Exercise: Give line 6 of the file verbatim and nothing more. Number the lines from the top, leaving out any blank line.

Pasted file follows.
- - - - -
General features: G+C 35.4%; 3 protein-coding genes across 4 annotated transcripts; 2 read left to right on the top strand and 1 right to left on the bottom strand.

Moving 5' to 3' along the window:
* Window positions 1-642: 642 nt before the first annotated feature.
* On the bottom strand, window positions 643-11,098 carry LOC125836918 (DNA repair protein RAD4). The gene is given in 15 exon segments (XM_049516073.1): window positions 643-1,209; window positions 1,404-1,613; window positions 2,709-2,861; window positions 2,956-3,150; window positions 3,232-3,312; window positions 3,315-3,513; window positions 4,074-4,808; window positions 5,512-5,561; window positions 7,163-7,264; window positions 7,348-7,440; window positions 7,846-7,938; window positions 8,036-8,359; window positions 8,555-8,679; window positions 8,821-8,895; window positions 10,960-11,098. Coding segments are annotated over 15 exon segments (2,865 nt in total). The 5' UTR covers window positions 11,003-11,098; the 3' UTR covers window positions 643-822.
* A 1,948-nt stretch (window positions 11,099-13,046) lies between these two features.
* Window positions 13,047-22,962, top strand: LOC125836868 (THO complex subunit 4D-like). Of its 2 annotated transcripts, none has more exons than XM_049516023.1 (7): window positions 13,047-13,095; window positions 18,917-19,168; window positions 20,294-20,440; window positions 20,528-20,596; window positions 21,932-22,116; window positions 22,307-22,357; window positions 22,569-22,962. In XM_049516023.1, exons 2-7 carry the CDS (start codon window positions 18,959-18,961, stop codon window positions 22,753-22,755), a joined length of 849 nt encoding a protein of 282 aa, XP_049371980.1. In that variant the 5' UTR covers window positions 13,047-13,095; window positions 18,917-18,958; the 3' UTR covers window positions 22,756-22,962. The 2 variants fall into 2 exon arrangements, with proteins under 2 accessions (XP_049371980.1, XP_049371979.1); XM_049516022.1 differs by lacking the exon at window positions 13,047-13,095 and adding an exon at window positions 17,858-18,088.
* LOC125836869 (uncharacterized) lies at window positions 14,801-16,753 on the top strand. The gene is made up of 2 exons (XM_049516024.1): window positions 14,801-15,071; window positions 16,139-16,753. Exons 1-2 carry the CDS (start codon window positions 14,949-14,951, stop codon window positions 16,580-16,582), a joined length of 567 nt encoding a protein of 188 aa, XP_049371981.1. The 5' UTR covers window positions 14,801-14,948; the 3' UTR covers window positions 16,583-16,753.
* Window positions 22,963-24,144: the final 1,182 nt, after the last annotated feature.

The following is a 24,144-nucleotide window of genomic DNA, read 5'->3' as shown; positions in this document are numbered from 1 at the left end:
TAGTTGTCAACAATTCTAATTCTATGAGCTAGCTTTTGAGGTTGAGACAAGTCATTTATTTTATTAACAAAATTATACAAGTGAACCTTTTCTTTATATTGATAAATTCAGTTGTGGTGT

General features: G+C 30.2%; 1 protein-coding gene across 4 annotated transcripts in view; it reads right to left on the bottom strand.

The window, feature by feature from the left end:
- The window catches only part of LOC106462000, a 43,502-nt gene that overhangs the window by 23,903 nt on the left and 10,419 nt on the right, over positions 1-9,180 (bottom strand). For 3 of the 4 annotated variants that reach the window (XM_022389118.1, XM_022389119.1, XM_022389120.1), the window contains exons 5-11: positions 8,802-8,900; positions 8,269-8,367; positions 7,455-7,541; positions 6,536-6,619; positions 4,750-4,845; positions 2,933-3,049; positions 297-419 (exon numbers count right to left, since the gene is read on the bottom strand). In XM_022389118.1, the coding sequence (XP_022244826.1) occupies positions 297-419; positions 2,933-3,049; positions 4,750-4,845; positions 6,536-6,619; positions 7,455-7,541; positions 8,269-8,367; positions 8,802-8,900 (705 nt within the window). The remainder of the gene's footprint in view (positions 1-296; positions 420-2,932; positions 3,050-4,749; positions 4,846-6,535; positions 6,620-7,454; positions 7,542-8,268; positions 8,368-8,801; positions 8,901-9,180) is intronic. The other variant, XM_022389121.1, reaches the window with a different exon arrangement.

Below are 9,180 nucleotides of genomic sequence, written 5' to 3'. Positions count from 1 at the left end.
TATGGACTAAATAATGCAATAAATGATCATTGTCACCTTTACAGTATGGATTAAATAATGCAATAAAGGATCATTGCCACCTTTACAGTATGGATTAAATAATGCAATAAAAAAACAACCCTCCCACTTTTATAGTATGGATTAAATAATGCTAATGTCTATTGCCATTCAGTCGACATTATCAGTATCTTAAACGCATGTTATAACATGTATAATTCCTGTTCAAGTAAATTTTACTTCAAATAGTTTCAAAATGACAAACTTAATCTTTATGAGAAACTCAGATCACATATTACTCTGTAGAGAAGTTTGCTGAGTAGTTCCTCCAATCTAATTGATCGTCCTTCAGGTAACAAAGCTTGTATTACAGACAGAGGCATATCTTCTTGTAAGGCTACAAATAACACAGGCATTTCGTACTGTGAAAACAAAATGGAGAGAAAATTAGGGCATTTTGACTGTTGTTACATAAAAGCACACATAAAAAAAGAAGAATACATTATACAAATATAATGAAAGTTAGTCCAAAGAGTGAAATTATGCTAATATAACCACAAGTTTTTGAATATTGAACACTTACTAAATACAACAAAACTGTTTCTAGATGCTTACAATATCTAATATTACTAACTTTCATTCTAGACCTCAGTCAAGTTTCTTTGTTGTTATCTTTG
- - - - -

* Window positions 13,047-22,962, top strand: LOC125836868 (THO complex subunit 4D-like). Of its 2 annotated transcripts, none has more exons than XM_049516023.1 (7): window positions 13,047-13,095; window positions 18,917-19,168; window positions 20,294-20,440; window positions 20,528-20,596; window positions 21,932-22,116; window positions 22,307-22,357; window positions 22,569-22,962. In XM_049516023.1, exons 2-7 carry the CDS (start codon window positions 18,959-18,961, stop codon window positions 22,753-22,755), a joined length of 849 nt encoding a protein of 282 aa, XP_049371980.1. In that variant the 5' UTR covers window positions 13,047-13,095; window positions 18,917-18,958; the 3' UTR covers window positions 22,756-22,962. The 2 variants fall into 2 exon arrangements, with proteins under 2 accessions (XP_049371980.1, XP_049371979.1); XM_049516022.1 differs by lacking the exon at window positions 13,047-13,095 and adding an exon at window positions 17,858-18,088.